Labor unions warn against pension provisions in Pelosi’s HEROES Act

House Speaker Nancy Pelosi’s (D-CA) supposedly worker-friendly coronavirus relief bill has gotten a cold reception from some labor leaders.

A group of unions objected to a part of the sprawling, $3 trillion legislation in a letter to Pelosi last week, saying that it would threaten pensions that protect over 10 million workers, the Washington Examiner reported. The House passed the bill on Friday, but it is unlikely to get very far.

Unions slam stimulus provision

Before the bill passed in the House, a group of unions sent a letter to Pelosi and other congressional leaders on May 12 in which they expressed their concerns.

Pelosi’s HEROES Act legislation contains a section called the Emergency Pension Plan Relief Act (EPPR), which looks to backstop struggling retirement accounts, including multiemployer pension plans that cover more than 10 million U.S. workers. Part of the EPPR bill gives the Pension Benefit Guaranty Corporation (PBGC) the authority to partition troubled plans to keep them solvent for 30 years, with no benefit cuts. The unions delcared that they support the EPPR.

However, they objected to another section of the proposed HEROES Act, called Giving Retirement Options to Workers (GROW), that allows employers to restructure multiemployer pension plans to have features of both defined-benefit and defined-contribution plans. These “deeply flawed” compound plans, the unions said, would let employers off the hook for prior commitments, undermine the solvency of the PBGC, and threaten benefit payments for union workers and their families.

“Composite legislation is deeply flawed because it allows multiemployer plan trustees to ‘refinance’ their obligations to workers and retirees in the existing plan over 25 years instead of 15 years, so they can divert money to start a new composite plan,” they warned, according to Breitbart. “This weakens the existing plan and leaves neither plan — the existing plan nor the composite plan — with enough money to pay promised benefits.”

A summary of the HEROES Act says that if “a composite plan were to become insolvent, it could not obtain financial assistance from PBGC, and its participants and beneficiaries would not be covered by the PBGC guarantee” and that employers “do not have withdrawal liability.”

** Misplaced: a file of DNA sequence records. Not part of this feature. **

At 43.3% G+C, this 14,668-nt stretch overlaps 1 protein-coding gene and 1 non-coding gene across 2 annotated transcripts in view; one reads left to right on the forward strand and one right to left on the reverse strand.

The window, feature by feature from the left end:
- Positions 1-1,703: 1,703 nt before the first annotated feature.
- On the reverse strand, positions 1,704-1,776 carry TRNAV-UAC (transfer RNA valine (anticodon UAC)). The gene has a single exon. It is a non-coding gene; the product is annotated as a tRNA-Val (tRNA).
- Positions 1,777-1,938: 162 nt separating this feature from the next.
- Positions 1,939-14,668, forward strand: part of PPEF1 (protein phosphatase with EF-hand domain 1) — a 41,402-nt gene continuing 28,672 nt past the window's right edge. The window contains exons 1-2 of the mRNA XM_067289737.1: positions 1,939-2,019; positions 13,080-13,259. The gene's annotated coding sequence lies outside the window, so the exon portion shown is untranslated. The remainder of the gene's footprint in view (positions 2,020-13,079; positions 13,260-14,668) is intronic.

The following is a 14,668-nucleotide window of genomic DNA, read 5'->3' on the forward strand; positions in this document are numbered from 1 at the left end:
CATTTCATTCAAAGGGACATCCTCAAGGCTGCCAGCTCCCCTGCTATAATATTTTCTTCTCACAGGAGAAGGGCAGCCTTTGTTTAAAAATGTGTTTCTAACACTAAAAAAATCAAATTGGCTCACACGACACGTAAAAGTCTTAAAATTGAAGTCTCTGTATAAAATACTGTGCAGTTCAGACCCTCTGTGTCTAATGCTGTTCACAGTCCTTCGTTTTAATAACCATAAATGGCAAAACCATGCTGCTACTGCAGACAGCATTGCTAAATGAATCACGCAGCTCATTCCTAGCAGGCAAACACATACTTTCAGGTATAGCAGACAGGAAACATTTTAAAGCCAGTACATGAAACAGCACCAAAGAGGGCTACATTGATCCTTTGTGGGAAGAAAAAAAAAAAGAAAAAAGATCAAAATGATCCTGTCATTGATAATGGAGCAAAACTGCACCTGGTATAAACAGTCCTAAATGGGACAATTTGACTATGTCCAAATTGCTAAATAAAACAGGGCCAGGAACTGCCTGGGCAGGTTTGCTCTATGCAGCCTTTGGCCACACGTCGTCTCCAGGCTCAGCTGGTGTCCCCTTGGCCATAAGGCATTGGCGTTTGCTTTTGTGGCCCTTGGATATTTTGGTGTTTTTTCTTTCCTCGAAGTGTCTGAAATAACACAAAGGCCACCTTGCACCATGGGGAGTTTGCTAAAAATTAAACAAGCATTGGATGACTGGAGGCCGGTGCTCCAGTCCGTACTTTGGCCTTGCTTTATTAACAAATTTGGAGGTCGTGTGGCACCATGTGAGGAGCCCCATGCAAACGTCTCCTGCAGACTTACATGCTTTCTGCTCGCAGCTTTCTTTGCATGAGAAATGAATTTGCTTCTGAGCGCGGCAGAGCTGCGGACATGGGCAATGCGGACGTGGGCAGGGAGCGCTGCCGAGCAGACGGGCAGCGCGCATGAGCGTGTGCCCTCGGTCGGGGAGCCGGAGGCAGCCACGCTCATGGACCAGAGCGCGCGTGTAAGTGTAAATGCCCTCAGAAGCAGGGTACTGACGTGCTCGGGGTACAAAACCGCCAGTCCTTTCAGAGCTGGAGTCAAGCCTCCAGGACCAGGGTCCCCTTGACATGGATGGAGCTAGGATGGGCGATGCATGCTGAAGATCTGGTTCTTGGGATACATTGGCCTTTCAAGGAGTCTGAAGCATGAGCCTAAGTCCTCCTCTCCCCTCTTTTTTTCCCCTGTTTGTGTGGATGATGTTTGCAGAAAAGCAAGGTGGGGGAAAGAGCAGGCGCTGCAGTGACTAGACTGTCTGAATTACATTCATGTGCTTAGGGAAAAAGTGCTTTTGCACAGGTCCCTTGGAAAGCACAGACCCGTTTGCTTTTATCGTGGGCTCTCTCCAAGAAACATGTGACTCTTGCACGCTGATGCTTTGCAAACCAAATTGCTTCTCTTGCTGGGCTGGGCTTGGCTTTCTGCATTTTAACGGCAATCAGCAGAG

Pelosi bill faces resistance

Breitbart reported that the list of unions who signed the letter included the Bakery, Confectionery, Tobacco Workers and Grain Millers International Union (BCTGM), the International Brotherhood of Boilermakers, the International Assoc. of Machinists & Aerospace Workers, the International Longshore and Warehouse Union (ILWU), the United Food and Commercial Workers International Union (UFCW), the United Steelworkers, and the Western Conference of Teamsters Pension Trust.

This comes as the HEROES Act has faced significant resistance from Republicans, who have vowed to kill it in the Senate. The White House is no more inclined to approve the bill, which Democrats have marketed as a win for workers, although some progressives have said the bill doesn’t go far enough, according to The Hill.

The core of the legislation is a $1 trillion bailout for state and local governments that have struggled to keep budgets funded through the pandemic. Republicans are wary of borrowing trillions of dollars more to stimulate the economy, particularly as the party turns against lockdowns that have crippled the labor market.

The bill also includes stimulus checks for illegal immigrants and protections to shield them from deportations, despite its supposed status as pro-worker legislation, Fox News reported.

Needless to say, there’s a lot more in this bill than meets the eye, and this is just one more reason to reject it.

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